texasCourtRecords.us is a privately owned website that is not owned or operated by any state government agency.

CourtRecords.us is not a consumer reporting agency as defined by the Fair Credit Reporting Act (FCRA), and does not assemble or evaluate information for the purpose of supplying consumer reports.

You understand that by clicking “I Agree” you consent to our Terms of Service and Privacy Policy agree not to use information provided by CourtRecords.us for any purpose under the FCRA, including to make determinations regarding an individual’s eligibility for personal credit, insurance, employment, or for tenant screening.

This website contains information collected from public and private resources. CourtRecords.us cannot confirm that information provided below is accurate or complete. Please use information provided by CourtRecords.us responsibly.

You understand that by clicking “I Agree”, CourtRecords.us will conduct only a preliminary people search of the information you provide and that a search of any records will only be conducted and made available after you register for an account or purchase a report.

Texas Court Records

TexasCourtRecords.us is not a consumer reporting agency as defined by the FCRA and does not provide consumer reports. All searches conducted on TexasCourtRecords.us are subject to the Terms of Service and Privacy Notice.


How Does the Texas Municipal Court Work?

Texas Municipal Courts are local trial courts of limited jurisdiction in the Texas judicial system. Texas Municipal Courts are created under Texas Government Code Title 2, Subtitle A, Chapter 29, and these courts are located in each of the state’s incorporated cities, towns, and villages. They have exclusive original jurisdiction over matters that involve the ordinances of the municipality where the court is located. These types of matters include:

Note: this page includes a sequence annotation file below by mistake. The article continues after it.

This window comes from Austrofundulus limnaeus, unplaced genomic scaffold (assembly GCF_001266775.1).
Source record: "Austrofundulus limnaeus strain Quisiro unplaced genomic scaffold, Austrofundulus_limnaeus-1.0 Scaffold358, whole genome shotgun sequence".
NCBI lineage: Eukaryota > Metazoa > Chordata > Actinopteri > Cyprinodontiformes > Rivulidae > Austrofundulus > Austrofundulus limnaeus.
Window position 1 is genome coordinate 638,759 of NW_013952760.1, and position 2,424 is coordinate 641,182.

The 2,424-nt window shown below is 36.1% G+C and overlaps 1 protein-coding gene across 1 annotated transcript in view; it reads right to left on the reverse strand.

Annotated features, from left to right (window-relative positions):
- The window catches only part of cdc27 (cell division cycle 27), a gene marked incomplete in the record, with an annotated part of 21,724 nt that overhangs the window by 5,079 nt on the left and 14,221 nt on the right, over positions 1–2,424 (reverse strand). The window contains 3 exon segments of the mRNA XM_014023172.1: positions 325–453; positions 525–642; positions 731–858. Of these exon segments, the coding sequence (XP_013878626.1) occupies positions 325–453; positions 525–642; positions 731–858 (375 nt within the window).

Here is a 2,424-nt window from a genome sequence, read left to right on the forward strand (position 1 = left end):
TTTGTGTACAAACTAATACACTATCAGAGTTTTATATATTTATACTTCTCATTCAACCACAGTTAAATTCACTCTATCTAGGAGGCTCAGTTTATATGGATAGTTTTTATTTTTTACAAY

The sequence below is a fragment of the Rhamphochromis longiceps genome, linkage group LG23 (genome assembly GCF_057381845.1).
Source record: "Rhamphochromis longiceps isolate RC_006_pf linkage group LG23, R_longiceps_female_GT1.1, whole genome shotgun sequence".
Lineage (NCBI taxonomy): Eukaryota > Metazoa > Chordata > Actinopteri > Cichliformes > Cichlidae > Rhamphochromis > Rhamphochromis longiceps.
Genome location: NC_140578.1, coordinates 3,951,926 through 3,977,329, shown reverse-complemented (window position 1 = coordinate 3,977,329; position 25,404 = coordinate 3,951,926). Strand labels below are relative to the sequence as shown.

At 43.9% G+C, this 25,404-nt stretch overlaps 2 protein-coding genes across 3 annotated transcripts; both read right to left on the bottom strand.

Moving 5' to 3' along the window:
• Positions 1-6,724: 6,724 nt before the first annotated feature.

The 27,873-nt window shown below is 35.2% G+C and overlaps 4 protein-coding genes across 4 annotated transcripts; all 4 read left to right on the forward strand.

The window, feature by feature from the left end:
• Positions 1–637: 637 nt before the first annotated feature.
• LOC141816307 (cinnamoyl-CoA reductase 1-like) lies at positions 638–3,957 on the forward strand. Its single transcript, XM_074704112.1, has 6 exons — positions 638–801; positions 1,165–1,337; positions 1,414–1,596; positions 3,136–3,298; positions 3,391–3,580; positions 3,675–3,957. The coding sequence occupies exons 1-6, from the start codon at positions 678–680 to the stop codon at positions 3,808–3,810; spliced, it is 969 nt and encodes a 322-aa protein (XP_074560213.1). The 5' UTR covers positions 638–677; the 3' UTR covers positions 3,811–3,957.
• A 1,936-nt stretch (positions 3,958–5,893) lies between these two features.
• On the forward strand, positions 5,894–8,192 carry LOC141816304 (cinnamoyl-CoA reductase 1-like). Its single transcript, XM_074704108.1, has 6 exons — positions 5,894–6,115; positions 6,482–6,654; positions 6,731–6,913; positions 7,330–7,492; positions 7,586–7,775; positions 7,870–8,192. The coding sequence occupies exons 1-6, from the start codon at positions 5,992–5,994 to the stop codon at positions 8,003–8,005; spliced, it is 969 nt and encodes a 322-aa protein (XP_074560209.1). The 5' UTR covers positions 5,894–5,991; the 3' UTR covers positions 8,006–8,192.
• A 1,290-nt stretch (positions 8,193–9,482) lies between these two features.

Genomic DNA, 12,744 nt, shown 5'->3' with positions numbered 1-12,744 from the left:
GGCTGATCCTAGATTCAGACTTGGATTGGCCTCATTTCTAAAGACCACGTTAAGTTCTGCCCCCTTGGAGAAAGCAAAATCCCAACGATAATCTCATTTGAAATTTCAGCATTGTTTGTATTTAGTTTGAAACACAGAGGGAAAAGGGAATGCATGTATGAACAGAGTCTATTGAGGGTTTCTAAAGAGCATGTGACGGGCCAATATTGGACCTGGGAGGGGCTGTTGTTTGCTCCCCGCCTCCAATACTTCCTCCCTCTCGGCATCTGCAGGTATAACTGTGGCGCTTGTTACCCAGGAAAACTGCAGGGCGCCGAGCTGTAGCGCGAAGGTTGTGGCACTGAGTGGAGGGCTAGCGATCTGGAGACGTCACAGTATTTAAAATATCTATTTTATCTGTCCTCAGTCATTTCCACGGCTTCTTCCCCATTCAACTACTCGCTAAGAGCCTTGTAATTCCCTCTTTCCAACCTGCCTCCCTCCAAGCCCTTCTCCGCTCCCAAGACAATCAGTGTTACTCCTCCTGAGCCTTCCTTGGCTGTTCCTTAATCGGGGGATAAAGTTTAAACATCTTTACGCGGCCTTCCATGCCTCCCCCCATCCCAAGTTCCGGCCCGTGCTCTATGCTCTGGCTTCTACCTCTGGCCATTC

• Cases that arise from municipal ordinance violations that involve fire safety, zoning, public health and sanitation, and are punishable by a maximum fine of $2,000 (this does not include offenses that involve the dumping of refuse)
  • Cases that arise from municipal ordinance violations that involve the dumping of refuse and are punishable by a maximum fine of $4,000
  • Cases that arise from all other municipal ordinance violations that are punishable by a maximum fine of $500
  • All criminal cases that involve misdemeanor offenses committed within the municipality, punishable by fine only (Municipal Courts share concurrent jurisdiction with the Texas Justice Courts in these types of cases)
  • Civil cases involving the owners of dangerous dogs

A municipality with a population of at least 1.19 million people may agree with another contiguous municipal (shares a common border) to have concurrent jurisdiction for all criminal cases. These include matters arising from state law violations punishable by fine only, and crimes committed within 200 yards of their common boundary.